Ahead of a wage strike, junior doctor leaders launched an advertising campaign saying they could earn more by serving coffee.
Members of the British Medical Association in England will launch a three-day strike Monday after a major vote for industrial action.
According to the BMA, newly qualified medical workers earn £14.09 an hour – less than a barista in a cafe.
The union said young doctors in England have suffered a 26% real pay cut since 2008/09.
Speaking on the launch of the campaign on Sunday, the BMA said: “Pret a Manger has announced it will pay up to £14.10 an hour. A resident earns just £14.09.
“Thanks to this government, you can serve more coffee than save patients. This week junior doctors will be on strike to be paid what they are worth.”
dr Becky Bates, a first-year resident in the Midlands, said: “I thought as a doctor I would be able to achieve financial independence, but instead I’m still completely dependent on others.
“With tuition loans, credit cards and personal loans, I left medical school with over £100,000 in debt and now my salary isn’t even enough to fix my car if something goes wrong.
“I’ve often just driven around during the day because my lights aren’t working properly.
“I come from a single-parent family. I don’t come from money, but at 28 I’m relying on my mom to take on credit card debt to help me cover those expenses. It’s humiliating for me and it’s not fair to her.
“Looking ahead, I need to move to another hospital in another city as part of my education, but I have no idea how to fund that if I have to move. I can’t even afford to pay for the exams I need to advance in my career.
“As an intern I can be responsible for 400+ patients overnight – assessing them, prescribing medication, having really difficult conversations with families about end-of-life care and being the first point of contact when something goes horribly wrong. Yet our abilities and responsibilities are completely devalued.
“My situation is far from unique and as such, I and the overwhelming majority of my colleagues have been forced to go on the picket line this week.”
dr Robert Laurenson and Dr. Vivek Trivedi, co-chair of BMA’s Junior Doctors Committee, said: “Is £14.09 an hour really worth all junior doctors? These are people who can provide life-saving care, have undergone intensive training in medical school and are in debt worth around £100,000 in the process.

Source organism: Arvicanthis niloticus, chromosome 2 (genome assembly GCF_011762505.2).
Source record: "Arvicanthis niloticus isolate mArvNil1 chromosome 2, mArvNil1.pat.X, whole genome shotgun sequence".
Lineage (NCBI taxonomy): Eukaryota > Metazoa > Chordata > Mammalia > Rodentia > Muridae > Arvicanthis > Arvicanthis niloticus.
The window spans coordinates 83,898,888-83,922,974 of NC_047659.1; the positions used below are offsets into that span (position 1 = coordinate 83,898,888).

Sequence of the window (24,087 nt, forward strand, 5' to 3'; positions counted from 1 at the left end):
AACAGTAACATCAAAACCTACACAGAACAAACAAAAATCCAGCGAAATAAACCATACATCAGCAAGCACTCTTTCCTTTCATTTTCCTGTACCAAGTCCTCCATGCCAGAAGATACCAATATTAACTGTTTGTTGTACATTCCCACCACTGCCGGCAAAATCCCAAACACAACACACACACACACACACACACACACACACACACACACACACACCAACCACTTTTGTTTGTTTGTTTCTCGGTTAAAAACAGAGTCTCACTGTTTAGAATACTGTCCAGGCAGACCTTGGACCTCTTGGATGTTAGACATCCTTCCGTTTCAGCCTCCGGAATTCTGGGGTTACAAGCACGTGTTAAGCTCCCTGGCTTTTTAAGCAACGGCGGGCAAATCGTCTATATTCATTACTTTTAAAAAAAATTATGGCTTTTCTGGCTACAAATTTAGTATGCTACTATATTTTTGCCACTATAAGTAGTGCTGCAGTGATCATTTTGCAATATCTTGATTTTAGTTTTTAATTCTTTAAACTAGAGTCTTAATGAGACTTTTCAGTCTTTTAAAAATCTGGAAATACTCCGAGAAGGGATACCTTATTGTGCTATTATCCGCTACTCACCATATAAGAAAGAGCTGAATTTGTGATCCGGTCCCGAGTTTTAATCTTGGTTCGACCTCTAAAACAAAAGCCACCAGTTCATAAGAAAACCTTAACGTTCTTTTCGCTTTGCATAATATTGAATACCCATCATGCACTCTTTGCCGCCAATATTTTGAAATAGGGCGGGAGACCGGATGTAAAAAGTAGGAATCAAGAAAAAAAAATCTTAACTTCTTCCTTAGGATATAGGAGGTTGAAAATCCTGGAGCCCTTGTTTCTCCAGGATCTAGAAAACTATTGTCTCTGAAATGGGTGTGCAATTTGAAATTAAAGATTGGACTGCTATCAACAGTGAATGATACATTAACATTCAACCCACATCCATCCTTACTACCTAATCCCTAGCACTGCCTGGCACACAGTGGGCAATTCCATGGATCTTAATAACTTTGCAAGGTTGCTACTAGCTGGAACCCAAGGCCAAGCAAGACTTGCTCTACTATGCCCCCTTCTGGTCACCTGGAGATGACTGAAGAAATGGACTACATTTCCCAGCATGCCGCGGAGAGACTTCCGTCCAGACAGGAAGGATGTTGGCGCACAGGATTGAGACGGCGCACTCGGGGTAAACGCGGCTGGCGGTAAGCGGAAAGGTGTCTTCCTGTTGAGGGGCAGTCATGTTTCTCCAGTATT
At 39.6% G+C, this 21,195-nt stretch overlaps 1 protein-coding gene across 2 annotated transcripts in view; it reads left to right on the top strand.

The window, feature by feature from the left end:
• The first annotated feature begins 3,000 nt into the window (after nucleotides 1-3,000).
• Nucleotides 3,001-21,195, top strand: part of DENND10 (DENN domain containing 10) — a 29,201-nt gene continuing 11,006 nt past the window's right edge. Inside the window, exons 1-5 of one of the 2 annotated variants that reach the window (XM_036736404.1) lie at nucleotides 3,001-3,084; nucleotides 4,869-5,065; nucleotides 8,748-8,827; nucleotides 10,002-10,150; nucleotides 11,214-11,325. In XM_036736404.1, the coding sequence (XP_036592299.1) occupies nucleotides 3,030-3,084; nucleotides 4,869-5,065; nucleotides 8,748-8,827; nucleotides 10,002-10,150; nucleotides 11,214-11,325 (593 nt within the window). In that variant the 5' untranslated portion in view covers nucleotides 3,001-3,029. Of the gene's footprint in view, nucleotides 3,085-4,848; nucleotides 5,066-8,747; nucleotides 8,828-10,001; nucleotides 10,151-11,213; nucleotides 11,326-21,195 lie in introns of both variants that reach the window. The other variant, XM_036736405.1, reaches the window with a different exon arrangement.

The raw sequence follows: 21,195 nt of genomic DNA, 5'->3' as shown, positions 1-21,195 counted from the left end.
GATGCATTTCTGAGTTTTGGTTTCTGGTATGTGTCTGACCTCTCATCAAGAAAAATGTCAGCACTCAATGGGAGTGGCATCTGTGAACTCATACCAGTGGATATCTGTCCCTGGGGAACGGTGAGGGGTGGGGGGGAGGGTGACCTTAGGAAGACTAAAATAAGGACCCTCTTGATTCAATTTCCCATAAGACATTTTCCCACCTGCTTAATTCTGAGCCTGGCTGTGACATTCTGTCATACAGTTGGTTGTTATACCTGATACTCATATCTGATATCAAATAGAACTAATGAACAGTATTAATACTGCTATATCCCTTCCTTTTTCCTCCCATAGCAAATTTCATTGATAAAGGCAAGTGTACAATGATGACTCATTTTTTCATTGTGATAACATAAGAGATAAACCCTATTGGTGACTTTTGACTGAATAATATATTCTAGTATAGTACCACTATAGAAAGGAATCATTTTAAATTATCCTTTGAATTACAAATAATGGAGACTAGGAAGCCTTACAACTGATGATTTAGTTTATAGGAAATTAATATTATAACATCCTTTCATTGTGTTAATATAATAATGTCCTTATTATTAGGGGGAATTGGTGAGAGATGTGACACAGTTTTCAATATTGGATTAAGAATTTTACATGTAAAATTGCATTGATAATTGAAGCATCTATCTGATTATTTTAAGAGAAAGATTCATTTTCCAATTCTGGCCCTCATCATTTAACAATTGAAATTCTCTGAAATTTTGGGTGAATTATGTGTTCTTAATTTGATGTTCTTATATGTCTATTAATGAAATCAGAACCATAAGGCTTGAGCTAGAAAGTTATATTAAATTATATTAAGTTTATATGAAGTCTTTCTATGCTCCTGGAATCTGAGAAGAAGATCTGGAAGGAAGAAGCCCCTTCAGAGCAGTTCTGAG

“We are fully in favor of every worker getting a pay rise in line with inflation, and it’s worth reflecting on the fact that the government has slashed trainee doctor’s salaries so severely that they could be making more by serving coffee.
“Is it surprising that young doctors are looking for jobs abroad or in other fields when the government tells them they are worth more than a quarter less than they were in 2008?
“Losing such valuable clinicians to other countries and professions when waiting lists have reached record highs means patients will suffer even more than they already are.
“That’s why the doctors are on strike.
“We are fighting to restore our wages. We fight to restore our value. We are fighting to restore our workforce to get the NHS back to being an effective healthcare system.”
Steve Barclay, Secretary of State for Health and Social Care, said: “It is incredibly disappointing that the British Medical Association (BMA) has rejected my offer to enter into formal salary negotiations on the condition that strikes are suspended.
“I appreciate the hard work of junior doctors and call on unions to come to the negotiating table and call off strikes that are jeopardizing patient safety and hampering efforts to tackle the backlog. I want to find a fair solution that recognizes the crucial role of junior doctors and the wider economic pressures the UK is facing.
“I have had constructive and meaningful talks with unions representing nurses, paramedics and other non-medical workers who have agreed to call off the strikes and negotiations continue this week.
“We have worked closely with NHS England on contingency plans to protect patient safety during strikes, prioritizing emergency, emergency and critical care – but there will inevitably be disruption to patients.”